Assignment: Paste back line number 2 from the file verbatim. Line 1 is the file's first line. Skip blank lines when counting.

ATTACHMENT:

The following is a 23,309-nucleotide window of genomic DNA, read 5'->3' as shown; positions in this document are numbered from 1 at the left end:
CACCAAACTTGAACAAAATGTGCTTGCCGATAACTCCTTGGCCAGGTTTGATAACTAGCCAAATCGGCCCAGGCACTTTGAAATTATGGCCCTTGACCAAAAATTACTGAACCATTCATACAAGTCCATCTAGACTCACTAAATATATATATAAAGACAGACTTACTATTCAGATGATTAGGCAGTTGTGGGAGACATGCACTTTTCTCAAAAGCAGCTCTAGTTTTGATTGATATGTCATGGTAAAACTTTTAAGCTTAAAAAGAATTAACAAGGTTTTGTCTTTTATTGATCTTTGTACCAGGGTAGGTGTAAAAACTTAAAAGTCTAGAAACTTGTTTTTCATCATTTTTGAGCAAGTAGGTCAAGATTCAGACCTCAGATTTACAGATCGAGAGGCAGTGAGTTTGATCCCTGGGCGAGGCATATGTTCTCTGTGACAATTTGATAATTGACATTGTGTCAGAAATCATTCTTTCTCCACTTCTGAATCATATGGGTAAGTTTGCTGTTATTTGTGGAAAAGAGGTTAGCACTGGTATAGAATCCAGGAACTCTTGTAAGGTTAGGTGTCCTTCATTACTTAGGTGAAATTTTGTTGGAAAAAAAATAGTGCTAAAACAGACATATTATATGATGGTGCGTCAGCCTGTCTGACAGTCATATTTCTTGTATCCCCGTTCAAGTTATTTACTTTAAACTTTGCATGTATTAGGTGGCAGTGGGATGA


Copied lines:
CACCAAACTTGAACAAAATGTGCTTGCCGATAACTCCTTGGCCAGGTTTGATAACTAGCCAAATCGGCCCAGGCACTTTGAAATTATGGCCCTTGACCAAAAATTACTGAACCATTCATACAAGTCCATCTAGACTCACTAAATATATATATAAAGACAGACTTACTATTCAGATGATTAGGCAGTTGTGGGAGACATGCACTTTTCTCAAAAGCAGCTCTAGTTTTGATTGATATGTCATGGTAAAACTTTTAAGCTTAAAAAGAATTAACAAGGTTTTGTCTTTTATTGATCTTTGTACCAGGGTAGGTGTAAAAACTTAAAAGTCTAGAAACTTGTTTTTCATCATTTTTGAGCAAGTAGGTCAAGATTCAGACCTCAGATTTACAGATCGAGAGGCAGTGAGTTTGATCCCTGGGCGAGGCATATGTTCTCTGTGACAATTTGATAATTGACATTGTGTCAGAAATCATTCTTTCTCCACTTCTGAATCATATGGGTAAGTTTGCTGTTATTTGTGGAAAAGAGGTTAGCACTGGTATAGAATCCAGGAACTCTTGTAAGGTTAGGTGTCCTTCATTACTTAGGTGAAATTTTGTTGGAAAAAAAATAGTGCTAAAACAGACATATTATATGATGGTGCGTCAGCCTGTCTGACAGTCATATTTCTTGTATCCCCGTTCAAGTTATTTACTTTAAACTTTGCATGTATTAGGTGGCAGTGGGATGA